This paper details the seemingly never-ending stream of initiatives for family law reform initiatives in post-CPA Sudan, none of which have culminated into de facto reform of the 1991 law. The analysis is based on our long-term engagement and work on women’s rights and legal reform in Sudan. The article builds on extensive interviews (in English and Arabic) from 2006 until 2017 with reformists and conservatives within the government, as well as non-governmental activists involved in initiatives for family law reform. The interviewees were recruited through the network of contacts we have created through many years of engagement with Sudanese women. We have interviewed, socialized, and had formal and informal discussions with many of the people interviewed for this study on many occasions throughout the last 11 years.

Family Law Reform in Northern Africa

There have been quite a number of major reforms in Northern Africa, despite organized opposition from religious conservatives. Some of these reforms are rather minor, like the disputed divorce reform in Egypt in 2000. Others are quite comprehensive, such as Morocco’s broad family law reform in 2004. Sudan is the only country in the northern Africa region that has not yet introduced any reforms to its family law. Consider the following examples from other countries:


Egypt has taken a piecemeal approach to family law reform (Al-Sharmani 2010). Perhaps the most controversial reform was a 2000 change to women’s divorce rights, or khula.
Egypt’s 2000 reform differs from the classical definition of khula by allowing a woman to initiate divorce in court without her husband’s consent. If she returns the dowry (mahr) and proclaims in court that she hates marital life with her husband and fears she will fail to abide by Islam if she stays with her husband, the husband can do nothing to stop her from obtaining a divorce, at least in theory (Sonneveld 2011). The khula divorce reform was accompanied by other reforms, including the formulation of a new standard marriage contract that gave women the right to stipulate conditions (such as the right to divorce if the husband were to contract a second marriage). The reform also stipulated that a husband that fails to pay court-ordered maintenance to his wife or ex-wife and children can be imprisoned for one month. Also, the reform gave women who are in urf marriages (i.e. unregistered) the right to file for divorce. Further, in August 2000, a new marriage contract was issued.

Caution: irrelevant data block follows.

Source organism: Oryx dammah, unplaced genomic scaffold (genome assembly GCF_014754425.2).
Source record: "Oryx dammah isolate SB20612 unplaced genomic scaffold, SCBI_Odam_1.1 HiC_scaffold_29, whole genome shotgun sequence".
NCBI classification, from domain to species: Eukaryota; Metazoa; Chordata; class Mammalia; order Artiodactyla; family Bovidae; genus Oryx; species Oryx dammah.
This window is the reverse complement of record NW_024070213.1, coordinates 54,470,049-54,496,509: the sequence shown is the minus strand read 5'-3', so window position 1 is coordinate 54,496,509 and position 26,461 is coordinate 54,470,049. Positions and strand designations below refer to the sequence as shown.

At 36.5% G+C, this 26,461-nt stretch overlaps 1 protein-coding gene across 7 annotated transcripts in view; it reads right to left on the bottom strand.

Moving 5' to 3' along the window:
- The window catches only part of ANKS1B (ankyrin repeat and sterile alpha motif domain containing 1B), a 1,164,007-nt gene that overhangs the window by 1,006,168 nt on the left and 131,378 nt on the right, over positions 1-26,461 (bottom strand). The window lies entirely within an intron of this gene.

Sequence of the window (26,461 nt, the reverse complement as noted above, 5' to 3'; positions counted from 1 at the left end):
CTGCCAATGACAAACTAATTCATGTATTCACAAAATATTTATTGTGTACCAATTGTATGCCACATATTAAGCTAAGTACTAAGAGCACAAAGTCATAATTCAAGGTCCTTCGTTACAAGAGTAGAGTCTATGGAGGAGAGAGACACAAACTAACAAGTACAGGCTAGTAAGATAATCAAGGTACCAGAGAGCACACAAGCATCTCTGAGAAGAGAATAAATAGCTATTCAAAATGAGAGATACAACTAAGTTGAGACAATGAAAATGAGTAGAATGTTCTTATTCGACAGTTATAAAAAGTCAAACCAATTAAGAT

The new contract had a blank space in which the couple could insert stipulations. In addition, in November 2000, Egyptian women were granted the right to travel without the permission of their husbands. Further reforms in 2004 also included the establishment of family courts, the creation of a family fund for court-ordered alimony and maintenance of female disputants, and new child custody laws (al-Sharmani 2009). These reforms became known collectively as the “Suzanne” laws taking the name from former President Mubarak. In other words, these laws were closely associated with Mubarak’s dictatorship and thus came under heavy file after the Arab spring. But they have not been repealed.


In 2004, Morocco went from having one of the most conservative family laws in the Muslim world to having one of the most progressive. The Mudawana, as the Moroccan family code is called, is based on the Maliki school of Islamic jurisprudence. It was codified after Morocco’s independence from France in 1956. The original law was built on the patriarchal ideal of a male breadwinner and guardian and an obedient wife. Among other things, the law stipulated that a woman could not marry without the permission of her male guardian. It also set the minimum age of marriage at 15 for women. A husband had the right to divorce by unilateral repudiation, and he could marry up to four wives without his current spouse’s permission.
Under the new Moroccan family law, as reformed in 2004, husband and wife share equal responsibility for the family: the man is no longer required to be the main breadwinner.
Male guardianship is eradicated, and the wife is no longer legally obliged to obey her husband. The minimum age of marriage is set at 18 for both men and women. The right to divorce is now a prerogative of both men and women, exercised under judicial supervision; a husband no longer has the right to unilateral repudiation of a marriage. Polygamy was not abolished by the reform, but it was quite severely restricted by subjecting it to a judge’s
authorization and to strict legal conditions. In addition, the reform expanded women’s inheritance, property, and custody rights. It also recognized children born out of wedlock and simplified proof of paternity procedures (Pruzan-Jørgensen 2012).
The women’s movement in Morocco mobilized extensively for this family law reform and succeeded in spite of resistance from religious conservatives. A first attempt at reforming the Mudawana was initiated as early as 1991, when the Union for Feminist Action launched the famous “One Million Signatures” campaign. This made the reform drive a topic for political debate, rather than a matter to be discussed only by religious scholars (Sadiqi and Ennaji 2006, 97). An important factor in the success of the women’s movement was a shift in focus from secular to Islamic frames in arguing for comprehensive reform (Muriaas, Tønnessen, and Wang 2016; Moghadam and Gheytanchi 2010). The reform has received the blessing of Morocco’s king and is seen as the most comprehensive family law reform in Africa in the last two decades.